We're interested in the full range of products and services from them, and to them, it's a question of cautionCam Battley, Aurora chief corporate officer
Recently, Desjardins CEO Guy Cormier said his bank would begin “supporting the needs” of clients who participated in the cannabis industry with lines of credit, mortgages and long-term loans.
RBC was vague when contacted regarding its current and future involvement in the cannabis sector. “Thanks for your inquiry. We don’t currently cover this sector. If that changes down the road, we’ll be sure to let you know,” the bank’s spokesperson Tony Maraschiello said in an email.
When specifically asked if RBC provides bank accounts to any individual or business involved in the cannabis sector, Maraschiello declined to respond directly: “I’ll come back to you when we have more to say on the topic.”
Scotiabank, TD and CIBC did not respond to queries regarding their involvement in the cannabis space. Despite being actively involved in the pot space, BMO too did not respond to questions regarding its relationship with the cannabis sector.
“In fairness, one of the reasons Canadians banks have been so successful is their level of conservatism. It has served them well, and we certainly saw that in 2009,” said Jay Wilgar, CEO of Oakville-based cannabis company Newstrike Resources Ltd. “Look, the relationships they have in the U.S. are important to them, and so unfortunately that has been a difficult issue for all of us.”
Newstrike, whose claim to fame is a co-partnership with Canadian rock band The Tragically Hip, still has not been able to obtain lines of credit from any of the Big Five banks.
“We have had credit cards with Alterna Bank, and we have a very strong balance sheet. But just little things like credit cards, lines of credit against real assets — things that normal mainstream businesses can access — that’s the kind of stuff the industry wants.”
Part of the risk assessment of Canadian banks involves compliance to Canada’s anti-money laundering (AML) legislation. And that bar for compliance with certain record-keeping and reporting requirements is high, especially if your client is a cannabis business, selling a product that only recently achieved legal status.
“It would be prudent for cannabis-related businesses to become familiar with the requirements as they apply to them as customers of financial institutions,” said a recent briefing note by law firm Osler, Hoskin and Harcourt LLP.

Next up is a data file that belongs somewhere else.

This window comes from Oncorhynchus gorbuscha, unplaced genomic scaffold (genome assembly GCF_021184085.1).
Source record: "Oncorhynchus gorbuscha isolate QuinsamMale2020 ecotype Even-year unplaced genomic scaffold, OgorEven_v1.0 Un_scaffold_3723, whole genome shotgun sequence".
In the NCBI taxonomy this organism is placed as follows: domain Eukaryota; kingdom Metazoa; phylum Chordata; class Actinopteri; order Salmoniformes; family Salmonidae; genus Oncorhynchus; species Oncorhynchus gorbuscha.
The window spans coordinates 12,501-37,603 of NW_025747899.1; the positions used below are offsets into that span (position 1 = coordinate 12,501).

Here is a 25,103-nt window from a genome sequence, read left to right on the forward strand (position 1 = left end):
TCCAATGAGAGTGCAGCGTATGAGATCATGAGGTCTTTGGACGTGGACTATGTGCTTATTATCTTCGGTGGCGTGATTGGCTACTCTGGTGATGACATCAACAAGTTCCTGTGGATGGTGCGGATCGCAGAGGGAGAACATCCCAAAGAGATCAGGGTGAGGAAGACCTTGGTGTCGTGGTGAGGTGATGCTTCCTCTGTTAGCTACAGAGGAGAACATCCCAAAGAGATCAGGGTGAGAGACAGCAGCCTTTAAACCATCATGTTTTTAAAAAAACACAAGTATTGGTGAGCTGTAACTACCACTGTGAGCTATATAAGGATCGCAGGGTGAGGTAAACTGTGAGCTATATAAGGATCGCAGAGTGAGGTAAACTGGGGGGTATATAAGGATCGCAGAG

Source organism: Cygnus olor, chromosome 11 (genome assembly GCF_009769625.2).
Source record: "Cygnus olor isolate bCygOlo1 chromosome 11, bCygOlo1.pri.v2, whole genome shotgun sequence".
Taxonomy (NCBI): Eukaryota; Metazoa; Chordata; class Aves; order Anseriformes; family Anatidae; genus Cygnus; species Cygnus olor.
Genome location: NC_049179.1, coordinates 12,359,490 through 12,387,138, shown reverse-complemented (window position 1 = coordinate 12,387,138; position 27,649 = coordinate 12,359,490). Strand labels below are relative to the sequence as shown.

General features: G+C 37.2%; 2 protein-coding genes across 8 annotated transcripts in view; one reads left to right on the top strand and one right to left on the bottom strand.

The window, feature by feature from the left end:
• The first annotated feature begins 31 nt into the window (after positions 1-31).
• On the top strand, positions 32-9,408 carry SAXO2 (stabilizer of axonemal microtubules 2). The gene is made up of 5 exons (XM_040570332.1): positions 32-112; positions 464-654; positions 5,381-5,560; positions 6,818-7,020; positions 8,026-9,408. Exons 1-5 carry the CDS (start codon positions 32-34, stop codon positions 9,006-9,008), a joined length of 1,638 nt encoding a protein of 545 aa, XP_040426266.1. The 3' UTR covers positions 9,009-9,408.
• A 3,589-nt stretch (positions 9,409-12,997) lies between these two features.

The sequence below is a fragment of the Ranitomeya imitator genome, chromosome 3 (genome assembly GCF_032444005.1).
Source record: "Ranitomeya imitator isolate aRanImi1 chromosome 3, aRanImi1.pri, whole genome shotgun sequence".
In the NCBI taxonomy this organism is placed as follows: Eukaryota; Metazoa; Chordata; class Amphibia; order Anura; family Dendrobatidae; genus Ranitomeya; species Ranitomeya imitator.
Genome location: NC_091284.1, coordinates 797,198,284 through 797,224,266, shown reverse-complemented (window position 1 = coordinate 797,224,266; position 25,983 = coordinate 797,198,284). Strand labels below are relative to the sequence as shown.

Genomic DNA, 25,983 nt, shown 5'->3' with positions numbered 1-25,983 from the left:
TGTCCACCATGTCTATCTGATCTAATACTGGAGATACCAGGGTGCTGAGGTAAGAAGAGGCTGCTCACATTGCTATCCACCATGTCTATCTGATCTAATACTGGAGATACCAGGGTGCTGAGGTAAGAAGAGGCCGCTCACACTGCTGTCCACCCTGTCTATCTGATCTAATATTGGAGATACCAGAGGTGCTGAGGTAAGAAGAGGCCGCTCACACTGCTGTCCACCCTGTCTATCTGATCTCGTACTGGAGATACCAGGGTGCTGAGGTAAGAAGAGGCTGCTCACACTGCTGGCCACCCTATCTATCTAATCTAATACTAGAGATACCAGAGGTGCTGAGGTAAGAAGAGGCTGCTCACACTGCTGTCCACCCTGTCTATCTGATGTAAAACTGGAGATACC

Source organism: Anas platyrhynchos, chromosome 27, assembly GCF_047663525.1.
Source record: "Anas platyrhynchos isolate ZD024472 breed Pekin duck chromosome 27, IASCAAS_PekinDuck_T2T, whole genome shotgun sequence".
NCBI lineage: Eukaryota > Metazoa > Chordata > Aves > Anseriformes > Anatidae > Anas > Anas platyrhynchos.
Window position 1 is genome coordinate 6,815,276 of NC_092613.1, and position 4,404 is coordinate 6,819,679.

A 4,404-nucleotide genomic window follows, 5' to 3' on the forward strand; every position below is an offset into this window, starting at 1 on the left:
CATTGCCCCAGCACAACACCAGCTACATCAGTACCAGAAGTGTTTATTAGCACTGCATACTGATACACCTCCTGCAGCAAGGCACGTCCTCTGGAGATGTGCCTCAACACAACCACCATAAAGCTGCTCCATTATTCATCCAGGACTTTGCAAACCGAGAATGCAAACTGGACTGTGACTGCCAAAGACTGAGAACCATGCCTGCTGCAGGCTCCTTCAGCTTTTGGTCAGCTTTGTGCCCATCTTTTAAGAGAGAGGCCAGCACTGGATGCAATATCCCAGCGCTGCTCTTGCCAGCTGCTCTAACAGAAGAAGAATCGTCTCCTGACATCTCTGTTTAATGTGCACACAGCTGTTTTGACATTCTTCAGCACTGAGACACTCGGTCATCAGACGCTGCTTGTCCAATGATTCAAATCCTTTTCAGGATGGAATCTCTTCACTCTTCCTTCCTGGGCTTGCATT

As major banks stay on the sidelines, cannabis is morphing into an extremely lucrative business.
Little things like credit cards, lines of credit against real assets — things that normal mainstream businesses can access — that’s the kind of stuff the industry wantsJay Wilgar, Newstrike Resources CEO
Institutional money is pouring in, according to an analysis by Kingsdale Advisors, which estimates that the number of institutional shareholders of six of the largest cannabis companies by market cap increased an average of 549 per cent over the last year alone. A report released by debt-rating agency DBRS Ltd. just days after legalization predicted that there will be an increased need for financial services as the “distribution chain expands.”
Bloomberg data shows the cannabis sector alone has fuelled roughly $8 billion in deals since the beginning of 2018, surpassing activity for all of 2017. And with the exception of BMO’s capital markets division, the major winners in those deals weren’t big Canadian banks — they were Goldman Sachs and Greenhill & Co. for advising Constellation Brands’ on their investment in Canopy, Canaccord Genuity and GMP Capital.
“Did you know that Barclays (Capital) has a marijuana analyst? It’s funny, we started this business in Canada first, and now the international banks are moving at the same pace as the Canadians,” Linton quipped.
“I want to see the other four participate fully in the industry and validate the sector,” said Rifici. “I’m actually a little shocked that we haven’t seen a second bank truly in the industry. I’m surprised they haven’t come knocking.”
Published at Thu, 25 Oct 2018 11:57:07 +0000